In Lebanon, there were also protests. There, however, they form part of a larger campaign of criticism, much of it focused on problems of access to tertiary health care and other issues of service provision by the Agency. The result has been an increasingly toxic political environment, fanned by some local Palestinian leaders. Last month, for example (emphasis added):

Palestinian refugees in south Lebanon staged a sit-in at which they set the U.N. flag alight Wednesday in protest at what they say are corrupt practices at UNRWA.

Hundreds of Palestinian protestors staged a sit-in at the entrance to Ain al-Hilweh refugee camp near the southern port city of Tyre, accusing the U.N. Relief and Works Agency (UNRWA) of “involvement in projects targeting refugees in Lebanon.”

The demonstrators blocked Ain al-Hilweh’s main road with burning tires and dumpsters.

They waved banners that read: “No to UNRWA’s corrupt policy,” and “No to UNRWA’s conspiratorial policies.” Another placard said: “People want medical care and medication.”

A statement issued by the protesters accused UNRWA and the head of the U.N. organization in Lebanon of “being transformed into a ‘black operations room’ to run a suspicious project and to implement international schemes targeting refugees in Lebanon.”

The military commander in Ain al-Hilweh, Munir Maqdah, who was monitoring the sit-in from his base, also accused UNRWA of bringing 43 “foreign” staff to Lebanon “with a mission that does not serve the Palestinian people.”

This week, protesters also forced a suspension of summer UNRWA summer youth camps in Lebanon:

Summer camps for Palestinian refugee children were shut down Sunday over fears that the program, which receives funds from the United States, was designed to “erase the Palestinian memory.”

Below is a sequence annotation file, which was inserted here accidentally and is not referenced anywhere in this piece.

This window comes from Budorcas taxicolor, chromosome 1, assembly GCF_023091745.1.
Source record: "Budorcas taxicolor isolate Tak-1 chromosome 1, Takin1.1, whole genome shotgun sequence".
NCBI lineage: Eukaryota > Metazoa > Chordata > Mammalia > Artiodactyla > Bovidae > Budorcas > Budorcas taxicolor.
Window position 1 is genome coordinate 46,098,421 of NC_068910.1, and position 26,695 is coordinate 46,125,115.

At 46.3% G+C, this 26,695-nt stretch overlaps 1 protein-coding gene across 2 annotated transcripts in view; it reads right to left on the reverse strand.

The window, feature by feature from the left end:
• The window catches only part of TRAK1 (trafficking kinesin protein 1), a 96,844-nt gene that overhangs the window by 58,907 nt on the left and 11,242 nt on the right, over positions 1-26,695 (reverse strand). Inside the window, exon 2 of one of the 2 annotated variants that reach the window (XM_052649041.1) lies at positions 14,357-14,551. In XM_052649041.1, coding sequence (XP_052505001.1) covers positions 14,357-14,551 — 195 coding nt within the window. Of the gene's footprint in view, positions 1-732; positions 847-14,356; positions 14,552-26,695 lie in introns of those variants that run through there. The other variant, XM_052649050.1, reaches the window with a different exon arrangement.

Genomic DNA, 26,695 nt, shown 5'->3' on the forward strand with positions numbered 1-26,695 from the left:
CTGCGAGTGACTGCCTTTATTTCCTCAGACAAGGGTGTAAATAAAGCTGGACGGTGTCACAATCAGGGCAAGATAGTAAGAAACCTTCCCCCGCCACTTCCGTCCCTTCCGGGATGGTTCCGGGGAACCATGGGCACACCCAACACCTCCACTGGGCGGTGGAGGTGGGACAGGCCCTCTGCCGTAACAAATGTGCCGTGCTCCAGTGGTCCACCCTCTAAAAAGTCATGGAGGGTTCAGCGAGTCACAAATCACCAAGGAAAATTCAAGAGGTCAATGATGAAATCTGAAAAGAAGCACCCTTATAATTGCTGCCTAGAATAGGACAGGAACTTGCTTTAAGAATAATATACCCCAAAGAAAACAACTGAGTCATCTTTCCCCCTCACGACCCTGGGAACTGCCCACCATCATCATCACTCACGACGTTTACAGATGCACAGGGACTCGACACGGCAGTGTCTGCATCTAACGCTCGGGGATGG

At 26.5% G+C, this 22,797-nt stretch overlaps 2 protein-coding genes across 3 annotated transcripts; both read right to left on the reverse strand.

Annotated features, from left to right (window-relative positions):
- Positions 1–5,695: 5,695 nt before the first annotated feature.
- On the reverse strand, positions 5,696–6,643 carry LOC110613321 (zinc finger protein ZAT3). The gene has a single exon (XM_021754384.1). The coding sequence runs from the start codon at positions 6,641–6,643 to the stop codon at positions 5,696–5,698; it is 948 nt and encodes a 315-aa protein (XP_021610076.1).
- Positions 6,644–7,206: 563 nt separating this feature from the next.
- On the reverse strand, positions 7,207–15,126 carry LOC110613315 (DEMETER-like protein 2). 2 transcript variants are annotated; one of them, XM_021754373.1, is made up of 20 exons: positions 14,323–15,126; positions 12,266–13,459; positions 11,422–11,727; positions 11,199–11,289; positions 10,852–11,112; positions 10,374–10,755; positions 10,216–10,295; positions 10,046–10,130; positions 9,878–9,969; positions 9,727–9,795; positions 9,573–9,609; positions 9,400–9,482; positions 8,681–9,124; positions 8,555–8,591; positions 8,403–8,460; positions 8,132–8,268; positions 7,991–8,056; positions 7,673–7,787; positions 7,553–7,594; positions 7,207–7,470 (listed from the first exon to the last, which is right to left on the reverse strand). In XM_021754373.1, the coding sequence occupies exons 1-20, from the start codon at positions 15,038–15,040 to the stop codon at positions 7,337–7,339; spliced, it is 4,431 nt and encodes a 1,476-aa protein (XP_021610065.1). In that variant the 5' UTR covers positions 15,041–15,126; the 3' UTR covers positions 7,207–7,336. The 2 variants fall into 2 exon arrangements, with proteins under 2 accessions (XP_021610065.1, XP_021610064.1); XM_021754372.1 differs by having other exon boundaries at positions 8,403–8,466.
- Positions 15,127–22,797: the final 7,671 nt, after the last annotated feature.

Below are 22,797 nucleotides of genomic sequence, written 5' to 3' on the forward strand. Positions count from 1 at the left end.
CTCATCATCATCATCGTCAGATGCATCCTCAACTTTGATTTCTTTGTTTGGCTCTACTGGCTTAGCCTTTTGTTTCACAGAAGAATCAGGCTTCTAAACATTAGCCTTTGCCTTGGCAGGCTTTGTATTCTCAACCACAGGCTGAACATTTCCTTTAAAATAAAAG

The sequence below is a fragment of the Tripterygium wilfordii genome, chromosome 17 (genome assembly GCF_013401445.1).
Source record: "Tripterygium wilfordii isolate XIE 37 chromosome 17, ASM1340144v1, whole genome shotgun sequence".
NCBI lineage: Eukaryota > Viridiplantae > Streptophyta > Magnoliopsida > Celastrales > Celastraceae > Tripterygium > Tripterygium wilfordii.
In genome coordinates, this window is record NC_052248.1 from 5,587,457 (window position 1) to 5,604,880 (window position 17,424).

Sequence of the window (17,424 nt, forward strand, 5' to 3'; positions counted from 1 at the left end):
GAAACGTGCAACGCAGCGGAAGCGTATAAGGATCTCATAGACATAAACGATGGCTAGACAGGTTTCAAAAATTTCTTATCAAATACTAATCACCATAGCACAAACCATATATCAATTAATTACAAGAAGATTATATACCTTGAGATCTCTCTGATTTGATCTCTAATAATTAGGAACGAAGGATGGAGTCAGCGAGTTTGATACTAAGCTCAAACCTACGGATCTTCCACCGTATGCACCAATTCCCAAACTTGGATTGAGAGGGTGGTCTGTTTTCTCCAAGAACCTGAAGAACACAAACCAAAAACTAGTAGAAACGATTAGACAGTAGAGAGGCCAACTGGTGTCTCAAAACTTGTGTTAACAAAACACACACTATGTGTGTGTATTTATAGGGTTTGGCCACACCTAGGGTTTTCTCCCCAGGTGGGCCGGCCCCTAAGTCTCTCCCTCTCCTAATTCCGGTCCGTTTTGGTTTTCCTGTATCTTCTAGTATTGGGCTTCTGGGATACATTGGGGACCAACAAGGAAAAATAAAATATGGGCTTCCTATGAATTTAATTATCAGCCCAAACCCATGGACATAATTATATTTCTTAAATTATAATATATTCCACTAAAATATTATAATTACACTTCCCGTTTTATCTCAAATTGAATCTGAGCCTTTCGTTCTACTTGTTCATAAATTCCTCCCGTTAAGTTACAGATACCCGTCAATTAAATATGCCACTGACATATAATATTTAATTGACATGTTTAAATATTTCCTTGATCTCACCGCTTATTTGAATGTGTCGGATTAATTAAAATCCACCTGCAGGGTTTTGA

Palestinian popular committees closed summer camp centers in Ain al-Hilweh camp, arguing that the summer recreational activities were suspicious, as they received funds from the U.S. Agency for International Development. According to the committees, USAID is conspiring with UNRWA to erase the children’s memory of Palestine under the banner of the child’s “right to play.”

One can certainly understand the frustrations of refugees at their unresolved plight, and in particular the frustrations of refugees in Gaza and Lebanon given their adverse political, social and economic conditions. It is wholly appropriate, of course, for refugees to raise questions about how UNRWA allocates its spending, or the efficacy and purposes of its programs. Some conspiracy theories are to be expected too.

That being said, 1) UNRWA hasn’t changed its name, 2) tweaks in the UNRWA logo are intended solely for the purpose of more effectively branding the Agency (and thereby sustaining its operations through fund-raising), 3) if refugees want more services, they would do better to direct their advocacy towards donor countries, explaining why UNRWA ought to rank as a higher priority; and 4) it is a lamentable and dangerous political game to be accusing UNRWA staff of personal involvement in evil conspiracies. At the very least, it inhibits the effectiveness of the Agency, and hampers service provision. At worst, it puts hard-working people at personal risk.


The Ma’an News Agency updates the story with an UNRWA denial:

UNRWA: Name has not changed
GAZA CITY (Ma’an) — An UNRWA spokesperson said Thursday that the Palestinian refugee agency has not changed its name, after reports of a new title sparked protests in Gaza on Tuesday.
Adnan Abu Hasnah said the only change was a logo update which actually added the term UNRWA, in English and Arabic, to the image.

The organization’s 60th anniversary, Hasnah said, and attracting donors and other partners was behind the update.

But the no word in the title had been changed, he said.

Reports that the United Nations Relief and Works Agency was considering changing its name to the United Nations Agency for Palestinian Refugees, had led to fears that services to Palestinian refugees could be affected, and a sit-in in front of Gaza UNRWA offices on Tuesday.

But Hasnah noted that the mandate of UNRWA was determined in 1949 and cannot be changed without a resolution of the UN General Assembly.

  1. […] from the UNRWA logo. As the head of one popular committee for Palestinian refugees based in Gaza noted, “The change of UNRWA’s title is considered a very dangerous indication that could be explained […]